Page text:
Wednesday, 21 May 2014

Wakehurst Place. Outraged of Mid-Sussex fumes.

One of my favourite places to go to is Wakehurst Place. It belongs to the National Trust, just like Sheffield Park and Nymans, and till now has been one of three quite local, photogenic places where I can pop in on a whim for a scenic stroll in well-planted surroundings, and have a cup of tea and a slice of cake, use a posh loo, and very possibly buy a birthday card or two. And like the other two in this local trio, I have been paying nothing to get in, being a National Trust Life Member. Having such membership lets me take a companion in for free too. Over the years - since the 1990s in fact - it's been a place I've often visited with someone else.

But the apple-cart has now been upset.

The Trust has for decades leased Wakehurst Place to Kew. It has become Kew's Presence in Sussex. It hosts the Milennium Seed Bank, consisting of laboratories where scientific work on plants from all around the world is conducted, with a vault containing the seeds that could regenerate plant life on the planet again. That's all inside a building built for the purpose that the public can enter. And Kew's regional-themed plantings are magnificent, all over the extensive grounds that are filled with stone outcrops, lush valleys, streams, lakes, tall trees, and shrubs of all kinds. Bird life too. There is a modern and attractive café and shop complex, and the old mansion and stables have been turned into exhibition and education rooms, with a decent restaurant.

The visitor sees 'Kew' everywhere. Its works, its staff, its logo. Nowadays the 'National Trust' presence seems to be tucked-away, rather overwhelmed.

And yet Kew remains the Trust's tenant. That should allow the Trust to say 'no' to anything that might adversely affect the interests of its membership. But recently there has been a change, and it will stop me visiting the place except on rare occasions.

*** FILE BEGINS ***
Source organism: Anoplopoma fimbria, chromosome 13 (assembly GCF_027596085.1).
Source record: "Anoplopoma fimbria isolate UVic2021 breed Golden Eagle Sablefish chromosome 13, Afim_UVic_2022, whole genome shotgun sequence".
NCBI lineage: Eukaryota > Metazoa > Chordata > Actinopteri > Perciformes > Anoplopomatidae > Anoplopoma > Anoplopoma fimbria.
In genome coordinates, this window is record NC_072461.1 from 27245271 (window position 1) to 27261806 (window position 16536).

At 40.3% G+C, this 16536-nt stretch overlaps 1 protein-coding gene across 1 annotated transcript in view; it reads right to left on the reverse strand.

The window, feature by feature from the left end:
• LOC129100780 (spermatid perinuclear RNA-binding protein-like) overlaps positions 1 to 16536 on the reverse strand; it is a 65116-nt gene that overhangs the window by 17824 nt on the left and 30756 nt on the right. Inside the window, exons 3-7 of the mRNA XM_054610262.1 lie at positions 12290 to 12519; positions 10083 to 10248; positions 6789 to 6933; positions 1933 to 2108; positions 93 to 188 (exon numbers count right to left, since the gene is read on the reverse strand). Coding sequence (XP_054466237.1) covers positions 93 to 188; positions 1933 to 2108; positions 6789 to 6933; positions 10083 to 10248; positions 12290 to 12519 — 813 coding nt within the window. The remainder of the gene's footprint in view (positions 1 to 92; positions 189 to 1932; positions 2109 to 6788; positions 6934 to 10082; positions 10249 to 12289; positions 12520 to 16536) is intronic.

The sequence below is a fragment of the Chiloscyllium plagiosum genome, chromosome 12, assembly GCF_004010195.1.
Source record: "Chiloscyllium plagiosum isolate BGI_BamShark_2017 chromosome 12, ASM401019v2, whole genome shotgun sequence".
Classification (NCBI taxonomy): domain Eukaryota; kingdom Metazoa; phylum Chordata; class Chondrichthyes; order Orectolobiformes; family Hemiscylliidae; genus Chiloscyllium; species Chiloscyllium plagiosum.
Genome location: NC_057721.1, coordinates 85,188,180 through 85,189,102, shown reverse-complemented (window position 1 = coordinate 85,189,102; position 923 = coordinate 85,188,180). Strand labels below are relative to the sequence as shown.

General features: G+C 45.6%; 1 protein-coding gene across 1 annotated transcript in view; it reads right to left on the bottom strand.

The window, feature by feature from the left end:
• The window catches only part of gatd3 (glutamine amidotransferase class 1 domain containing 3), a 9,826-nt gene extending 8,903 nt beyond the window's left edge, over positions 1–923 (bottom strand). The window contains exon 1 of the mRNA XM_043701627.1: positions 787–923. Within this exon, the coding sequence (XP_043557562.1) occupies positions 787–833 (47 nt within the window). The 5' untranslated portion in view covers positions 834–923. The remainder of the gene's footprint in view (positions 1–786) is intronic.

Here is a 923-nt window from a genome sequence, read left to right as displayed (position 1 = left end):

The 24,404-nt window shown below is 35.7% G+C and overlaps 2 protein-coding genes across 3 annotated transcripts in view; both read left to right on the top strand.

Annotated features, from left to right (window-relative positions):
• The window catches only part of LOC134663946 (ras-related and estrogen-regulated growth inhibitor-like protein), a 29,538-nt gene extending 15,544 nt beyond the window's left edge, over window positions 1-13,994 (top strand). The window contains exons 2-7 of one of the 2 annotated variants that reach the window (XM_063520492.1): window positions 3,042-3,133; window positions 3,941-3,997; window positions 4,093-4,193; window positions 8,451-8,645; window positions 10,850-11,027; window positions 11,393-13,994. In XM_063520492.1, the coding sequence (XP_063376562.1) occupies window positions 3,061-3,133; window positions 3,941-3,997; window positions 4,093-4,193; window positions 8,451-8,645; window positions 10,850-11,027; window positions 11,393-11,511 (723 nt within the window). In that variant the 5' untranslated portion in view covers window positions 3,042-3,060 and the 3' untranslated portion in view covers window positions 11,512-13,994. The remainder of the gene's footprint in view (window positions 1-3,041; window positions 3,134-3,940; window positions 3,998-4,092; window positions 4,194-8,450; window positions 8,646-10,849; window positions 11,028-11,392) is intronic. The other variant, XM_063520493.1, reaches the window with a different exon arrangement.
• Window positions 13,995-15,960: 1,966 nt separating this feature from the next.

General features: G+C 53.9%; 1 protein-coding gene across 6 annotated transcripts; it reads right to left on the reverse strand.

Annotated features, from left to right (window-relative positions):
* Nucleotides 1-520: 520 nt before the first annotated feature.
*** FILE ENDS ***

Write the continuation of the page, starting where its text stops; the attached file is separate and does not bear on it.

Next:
This short article appeared in the Summer edition of the Trust's Magazine, or more accurately the Surrey and Sussex supplement that gave news, and drew attention to forthcoming events:


To keep the work of Kew at Wakehurst afloat, car parking charges have been introduced for all - except people who are what you might call 'Kew members'. National Trust members who are not also 'Kew members' must now pay to park. This includes Life Members, people like me, who can normally park for nothing as a long-standing and prized perk of buying life membership (which is very expensive). I feel miffed at this.

It wouldn't be quite so bad if the car parking price structure were reasonable. I suppose I could bear £1 per visit, if it had to be. But no. Look at what it says on the new noticeboards:


You go through the barriers now installed - here they are - no escape, no way round once you get too close:


And then you have a quarter of an hour to get out again if you wish to avoid payment. There is very little you can do in such a short time. Go to the loo? That's about it. It's not enough time for a cup of tea and cake (so no sales income there for Kew). It's not enough time to browse through the lovely cards and gifts and plant books, and queue to pay. (So again, no sales)